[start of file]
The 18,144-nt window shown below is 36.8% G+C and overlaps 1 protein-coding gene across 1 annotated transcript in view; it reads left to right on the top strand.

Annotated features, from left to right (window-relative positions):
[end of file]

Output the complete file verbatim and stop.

The 18,144-nt window shown below is 36.8% G+C and overlaps 1 protein-coding gene across 1 annotated transcript in view; it reads left to right on the top strand.

Annotated features, from left to right (window-relative positions):